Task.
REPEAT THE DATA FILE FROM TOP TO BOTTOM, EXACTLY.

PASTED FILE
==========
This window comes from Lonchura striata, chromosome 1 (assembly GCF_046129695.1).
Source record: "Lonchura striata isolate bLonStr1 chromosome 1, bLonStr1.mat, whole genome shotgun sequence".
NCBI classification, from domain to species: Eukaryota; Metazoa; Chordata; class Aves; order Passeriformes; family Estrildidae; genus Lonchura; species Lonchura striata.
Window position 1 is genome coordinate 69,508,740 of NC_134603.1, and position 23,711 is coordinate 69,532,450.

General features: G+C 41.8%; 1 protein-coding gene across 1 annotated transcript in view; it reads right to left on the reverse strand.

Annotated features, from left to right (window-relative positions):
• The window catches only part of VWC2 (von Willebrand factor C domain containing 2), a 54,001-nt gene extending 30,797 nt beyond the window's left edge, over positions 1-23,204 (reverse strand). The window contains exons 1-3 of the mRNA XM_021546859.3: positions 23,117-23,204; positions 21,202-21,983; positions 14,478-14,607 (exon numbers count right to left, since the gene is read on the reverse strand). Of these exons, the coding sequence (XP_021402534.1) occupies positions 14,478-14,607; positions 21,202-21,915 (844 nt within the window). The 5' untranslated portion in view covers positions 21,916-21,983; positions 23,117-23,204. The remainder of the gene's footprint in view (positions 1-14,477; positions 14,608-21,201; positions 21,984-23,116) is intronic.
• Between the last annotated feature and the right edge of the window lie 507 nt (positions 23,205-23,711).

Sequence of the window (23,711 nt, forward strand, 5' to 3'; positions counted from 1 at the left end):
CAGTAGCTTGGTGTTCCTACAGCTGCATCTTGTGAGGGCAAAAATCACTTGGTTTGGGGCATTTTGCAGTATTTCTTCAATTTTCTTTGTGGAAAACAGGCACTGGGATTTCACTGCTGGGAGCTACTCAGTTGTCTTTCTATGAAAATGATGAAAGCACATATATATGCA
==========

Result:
This window comes from Lonchura striata, chromosome 1 (assembly GCF_046129695.1).
Source record: "Lonchura striata isolate bLonStr1 chromosome 1, bLonStr1.mat, whole genome shotgun sequence".
NCBI classification, from domain to species: Eukaryota; Metazoa; Chordata; class Aves; order Passeriformes; family Estrildidae; genus Lonchura; species Lonchura striata.
Window position 1 is genome coordinate 69,508,740 of NC_134603.1, and position 23,711 is coordinate 69,532,450.

General features: G+C 41.8%; 1 protein-coding gene across 1 annotated transcript in view; it reads right to left on the reverse strand.

Annotated features, from left to right (window-relative positions):
• The window catches only part of VWC2 (von Willebrand factor C domain containing 2), a 54,001-nt gene extending 30,797 nt beyond the window's left edge, over positions 1-23,204 (reverse strand). The window contains exons 1-3 of the mRNA XM_021546859.3: positions 23,117-23,204; positions 21,202-21,983; positions 14,478-14,607 (exon numbers count right to left, since the gene is read on the reverse strand). Of these exons, the coding sequence (XP_021402534.1) occupies positions 14,478-14,607; positions 21,202-21,915 (844 nt within the window). The 5' untranslated portion in view covers positions 21,916-21,983; positions 23,117-23,204. The remainder of the gene's footprint in view (positions 1-14,477; positions 14,608-21,201; positions 21,984-23,116) is intronic.
• Between the last annotated feature and the right edge of the window lie 507 nt (positions 23,205-23,711).

Sequence of the window (23,711 nt, forward strand, 5' to 3'; positions counted from 1 at the left end):
CAGTAGCTTGGTGTTCCTACAGCTGCATCTTGTGAGGGCAAAAATCACTTGGTTTGGGGCATTTTGCAGTATTTCTTCAATTTTCTTTGTGGAAAACAGGCACTGGGATTTCACTGCTGGGAGCTACTCAGTTGTCTTTCTATGAAAATGATGAAAGCACATATATATGCA